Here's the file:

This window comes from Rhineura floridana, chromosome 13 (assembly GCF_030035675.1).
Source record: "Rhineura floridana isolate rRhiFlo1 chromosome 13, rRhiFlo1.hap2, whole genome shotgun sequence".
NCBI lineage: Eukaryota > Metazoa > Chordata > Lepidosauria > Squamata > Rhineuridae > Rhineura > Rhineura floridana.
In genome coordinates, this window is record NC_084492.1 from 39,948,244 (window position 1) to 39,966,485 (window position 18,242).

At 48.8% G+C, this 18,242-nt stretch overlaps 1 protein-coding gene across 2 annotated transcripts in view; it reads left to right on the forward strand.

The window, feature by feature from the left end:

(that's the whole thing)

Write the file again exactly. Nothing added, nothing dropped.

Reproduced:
This window comes from Rhineura floridana, chromosome 13 (assembly GCF_030035675.1).
Source record: "Rhineura floridana isolate rRhiFlo1 chromosome 13, rRhiFlo1.hap2, whole genome shotgun sequence".
NCBI lineage: Eukaryota > Metazoa > Chordata > Lepidosauria > Squamata > Rhineuridae > Rhineura > Rhineura floridana.
In genome coordinates, this window is record NC_084492.1 from 39,948,244 (window position 1) to 39,966,485 (window position 18,242).

At 48.8% G+C, this 18,242-nt stretch overlaps 1 protein-coding gene across 2 annotated transcripts in view; it reads left to right on the forward strand.

The window, feature by feature from the left end: